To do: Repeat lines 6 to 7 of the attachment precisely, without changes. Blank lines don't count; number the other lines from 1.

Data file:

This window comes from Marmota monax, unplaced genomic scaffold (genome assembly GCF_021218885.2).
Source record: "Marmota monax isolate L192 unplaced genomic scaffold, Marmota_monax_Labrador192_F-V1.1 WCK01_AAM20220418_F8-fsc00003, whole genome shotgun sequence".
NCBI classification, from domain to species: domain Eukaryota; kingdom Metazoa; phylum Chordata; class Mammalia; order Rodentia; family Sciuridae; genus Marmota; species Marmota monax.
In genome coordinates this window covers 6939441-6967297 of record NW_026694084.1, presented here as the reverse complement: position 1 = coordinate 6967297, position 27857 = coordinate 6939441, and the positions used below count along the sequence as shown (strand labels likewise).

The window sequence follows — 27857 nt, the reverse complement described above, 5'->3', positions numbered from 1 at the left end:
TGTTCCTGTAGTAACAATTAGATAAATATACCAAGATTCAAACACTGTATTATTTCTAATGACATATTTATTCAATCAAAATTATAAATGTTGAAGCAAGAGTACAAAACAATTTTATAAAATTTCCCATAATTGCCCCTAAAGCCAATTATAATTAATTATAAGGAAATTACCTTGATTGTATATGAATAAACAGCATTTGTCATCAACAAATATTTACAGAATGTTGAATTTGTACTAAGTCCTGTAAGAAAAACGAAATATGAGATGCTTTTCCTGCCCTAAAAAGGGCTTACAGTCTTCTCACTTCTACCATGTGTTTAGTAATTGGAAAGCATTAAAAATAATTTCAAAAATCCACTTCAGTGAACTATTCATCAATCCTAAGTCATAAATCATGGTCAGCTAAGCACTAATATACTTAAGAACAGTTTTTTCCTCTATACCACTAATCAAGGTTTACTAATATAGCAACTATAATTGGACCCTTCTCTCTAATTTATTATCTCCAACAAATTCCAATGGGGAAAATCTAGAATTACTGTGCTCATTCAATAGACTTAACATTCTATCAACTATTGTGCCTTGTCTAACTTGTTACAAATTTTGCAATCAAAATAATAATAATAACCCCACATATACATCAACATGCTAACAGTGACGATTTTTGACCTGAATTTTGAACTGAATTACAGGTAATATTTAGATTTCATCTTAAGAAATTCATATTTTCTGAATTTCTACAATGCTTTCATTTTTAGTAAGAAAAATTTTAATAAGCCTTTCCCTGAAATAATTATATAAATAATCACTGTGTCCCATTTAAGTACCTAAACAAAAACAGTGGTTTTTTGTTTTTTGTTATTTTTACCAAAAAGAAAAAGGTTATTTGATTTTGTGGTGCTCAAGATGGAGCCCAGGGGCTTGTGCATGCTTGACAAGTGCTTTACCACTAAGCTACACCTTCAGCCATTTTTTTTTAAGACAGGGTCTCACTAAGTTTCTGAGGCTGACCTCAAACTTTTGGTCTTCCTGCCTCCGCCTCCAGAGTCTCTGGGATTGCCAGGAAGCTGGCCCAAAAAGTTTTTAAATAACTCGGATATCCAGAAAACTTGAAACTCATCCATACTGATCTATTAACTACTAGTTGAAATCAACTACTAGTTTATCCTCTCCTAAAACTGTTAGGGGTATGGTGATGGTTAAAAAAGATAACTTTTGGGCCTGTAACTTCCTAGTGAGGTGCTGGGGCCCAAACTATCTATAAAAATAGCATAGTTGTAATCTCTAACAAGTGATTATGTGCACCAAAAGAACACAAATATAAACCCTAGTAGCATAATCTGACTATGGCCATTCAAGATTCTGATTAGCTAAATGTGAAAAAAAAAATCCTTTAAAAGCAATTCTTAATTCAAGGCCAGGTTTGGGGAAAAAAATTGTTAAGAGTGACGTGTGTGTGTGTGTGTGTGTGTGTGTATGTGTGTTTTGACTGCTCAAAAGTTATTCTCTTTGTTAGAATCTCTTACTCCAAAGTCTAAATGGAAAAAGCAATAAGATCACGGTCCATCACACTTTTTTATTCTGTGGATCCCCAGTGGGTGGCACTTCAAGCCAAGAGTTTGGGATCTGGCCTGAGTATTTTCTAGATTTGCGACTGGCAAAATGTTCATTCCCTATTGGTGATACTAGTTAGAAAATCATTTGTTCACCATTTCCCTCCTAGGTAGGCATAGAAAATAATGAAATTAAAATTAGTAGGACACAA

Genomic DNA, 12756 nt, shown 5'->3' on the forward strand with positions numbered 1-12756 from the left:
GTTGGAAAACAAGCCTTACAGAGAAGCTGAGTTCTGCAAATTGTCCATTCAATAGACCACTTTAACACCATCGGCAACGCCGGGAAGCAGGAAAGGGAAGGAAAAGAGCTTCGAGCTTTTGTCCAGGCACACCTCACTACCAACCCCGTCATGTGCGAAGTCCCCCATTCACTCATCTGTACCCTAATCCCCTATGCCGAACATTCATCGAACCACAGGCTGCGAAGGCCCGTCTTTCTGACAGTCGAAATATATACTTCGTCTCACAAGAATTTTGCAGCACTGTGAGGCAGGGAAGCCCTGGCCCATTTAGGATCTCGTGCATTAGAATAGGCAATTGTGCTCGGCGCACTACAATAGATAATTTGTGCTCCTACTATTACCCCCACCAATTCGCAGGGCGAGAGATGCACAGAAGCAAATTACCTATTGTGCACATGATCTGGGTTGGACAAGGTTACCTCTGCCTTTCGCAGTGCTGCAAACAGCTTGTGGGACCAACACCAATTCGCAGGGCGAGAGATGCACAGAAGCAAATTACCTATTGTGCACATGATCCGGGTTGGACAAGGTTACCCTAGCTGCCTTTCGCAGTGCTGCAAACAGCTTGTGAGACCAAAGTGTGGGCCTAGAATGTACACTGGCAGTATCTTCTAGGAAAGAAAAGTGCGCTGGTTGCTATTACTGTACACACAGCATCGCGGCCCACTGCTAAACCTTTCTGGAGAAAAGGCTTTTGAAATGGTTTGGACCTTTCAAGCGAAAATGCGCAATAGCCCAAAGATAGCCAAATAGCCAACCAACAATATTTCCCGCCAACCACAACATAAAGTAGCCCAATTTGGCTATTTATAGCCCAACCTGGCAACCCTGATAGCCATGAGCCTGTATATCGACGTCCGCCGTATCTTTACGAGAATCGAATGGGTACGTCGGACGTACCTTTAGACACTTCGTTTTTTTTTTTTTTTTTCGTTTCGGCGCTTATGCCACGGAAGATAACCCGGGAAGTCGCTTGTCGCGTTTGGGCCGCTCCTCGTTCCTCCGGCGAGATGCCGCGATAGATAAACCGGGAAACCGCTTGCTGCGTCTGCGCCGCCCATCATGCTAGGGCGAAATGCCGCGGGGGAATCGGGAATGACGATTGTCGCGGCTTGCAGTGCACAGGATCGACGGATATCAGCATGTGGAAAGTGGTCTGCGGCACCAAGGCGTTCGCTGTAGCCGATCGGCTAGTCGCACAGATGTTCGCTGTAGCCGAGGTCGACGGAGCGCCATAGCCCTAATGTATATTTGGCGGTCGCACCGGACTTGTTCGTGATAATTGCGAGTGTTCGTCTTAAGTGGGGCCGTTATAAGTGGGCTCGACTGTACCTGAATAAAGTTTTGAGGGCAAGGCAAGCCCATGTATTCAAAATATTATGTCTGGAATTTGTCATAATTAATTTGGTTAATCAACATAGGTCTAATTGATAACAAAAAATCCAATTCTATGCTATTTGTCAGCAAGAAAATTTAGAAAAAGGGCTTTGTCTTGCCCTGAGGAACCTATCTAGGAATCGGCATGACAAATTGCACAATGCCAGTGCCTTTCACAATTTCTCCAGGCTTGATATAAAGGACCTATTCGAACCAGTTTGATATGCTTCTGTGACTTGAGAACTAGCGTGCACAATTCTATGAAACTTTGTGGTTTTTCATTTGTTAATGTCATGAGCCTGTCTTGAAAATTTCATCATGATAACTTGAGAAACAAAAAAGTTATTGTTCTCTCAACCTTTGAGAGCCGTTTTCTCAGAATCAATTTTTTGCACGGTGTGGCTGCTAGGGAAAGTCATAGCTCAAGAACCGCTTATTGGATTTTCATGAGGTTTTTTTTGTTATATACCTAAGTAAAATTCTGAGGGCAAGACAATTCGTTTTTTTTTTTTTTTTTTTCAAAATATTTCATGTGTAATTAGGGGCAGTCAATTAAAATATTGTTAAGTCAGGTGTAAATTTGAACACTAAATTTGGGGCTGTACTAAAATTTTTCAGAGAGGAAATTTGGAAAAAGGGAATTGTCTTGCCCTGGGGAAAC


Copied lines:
TGTTCCTGTAGTAACAATTAGATAAATATACCAAGATTCAAACACTGTATTATTTCTAATGACATATTTATTCAATCAAAATTATAAATGTTGAAGCAAGAGTACAAAACAATTTTATAAAATTTCCCATAATTGCCCCTAAAGCCAATTATAATTAATTATAAGGAAATTACCTTGATTGTATATGAATAAACAGCATTTGTCATCAACAAATATTTACAGAATGTTGAATTTGTACTAAGTCCTGTAAGAAAAACGAAATATGAGATGCTTTTCCTGCCCTAAAAAGGGCTTACAGTCTTCTCACTTCTACCATGTGTTTAGTAATTGGAAAGCATTAAAAATAATTTCAAAAATCCACTTCAGTGAACTATTCATCAATCCTAAGTCATAAATCATGGTCAGCTAAGCACTAATATACTTAAGAACAGTTTTTTCCTCTATACCACTAATCAAGGTTTACTAATATAGCAACTATAATTGGACCCTTCTCTCTAATTTATTATCTCCAACAAATTCCAATGGGGAAAATCTAGAATTACTGTGCTCATTCAATAGACTTAACATTCTATCAACTATTGTGCCTTGTCTAACTTGTTACAAATTTTGCAATCAAAATAATAATAATAACCCCACATATACATCAACATGCTAACAGTGACGATTTTTGACCTGAATTTTGAACTGAATTACAGGTAATATTTAGATTTCATCTTAAGAAATTCATATTTTCTGAATTTCTACAATGCTTTCATTTTTAGTAAGAAAAATTTTAATAAGCCTTTCCCTGAAATAATTATATAAATAATCACTGTGTCCCATTTAAGTACCTAAACAAAAACAGTGGTTTTTTGTTTTTTGTTATTTTTACCAAAAAGAAAAAGGTTATTTGATTTTGTGGTGCTCAAGATGGAGCCCAGGGGCTTGTGCATGCTTGACAAGTGCTTTACCACTAAGCTACACCTTCAGCCATTTTTTTTTAAGACAGGGTCTCACTAAGTTTCTGAGGCTGACCTCAAACTTTTGGTCTTCCTGCCTCCGCCTCCAGAGTCTCTGGGATTGCCAGGAAGCTGGCCCAAAAAGTTTTTAAATAACTCGGATATCCAGAAAACTTGAAACTCATCCATACTGATCTATTAACTACTAGTTGAAATCAACTACTAGTTTATCCTCTCCTAAAACTGTTAGGGGTATGGTGATGGTTAAAAAAGATAACTTTTGGGCCTGTAACTTCCTAGTGAGGTGCTGGGGCCCAAACTATCTATAAAAATAGCATAGTTGTAATCTCTAACAAGTGATTATGTGCACCAAAAGAACACAAATATAAACCCTAGTAGCATAATCTGACTATGGCCATTCAAGATTCTGATTAGCTAAATGTGAAAAAAAAAATCCTTTAAAAGCAATTCTTAATTCAAGGCCAGGTTTGGGGAAAAAAATTGTTAAGAGTGACGTGTGTGTGTGTGTGTGTGTGTGTGTATGTGTGTTTTGACTGCTCAAAAGTTATTCTCTTTGTTAGAATCTCTTACTCCAAAGTCTAAATGGAAAAAGCAATAAGATCACGGTCCATCACACTTTTTTATTCTGTGGATCCCCAGTGGGTGGCACTTCAAGCCAAGAGTTTGGGATCTGGCCTGAGTATTTTCTAGATTTGCGACTGGCAAAATGTTCATTCCCTATTGGTGATACTAGTTAGAAAATCATTTGTTCACCATTTCCCTCCTAGGTAGGCATAGAAAATAATGAAATTAAAATTAGTAGGACACAA

Genomic DNA, 12756 nt, shown 5'->3' on the forward strand with positions numbered 1-12756 from the left: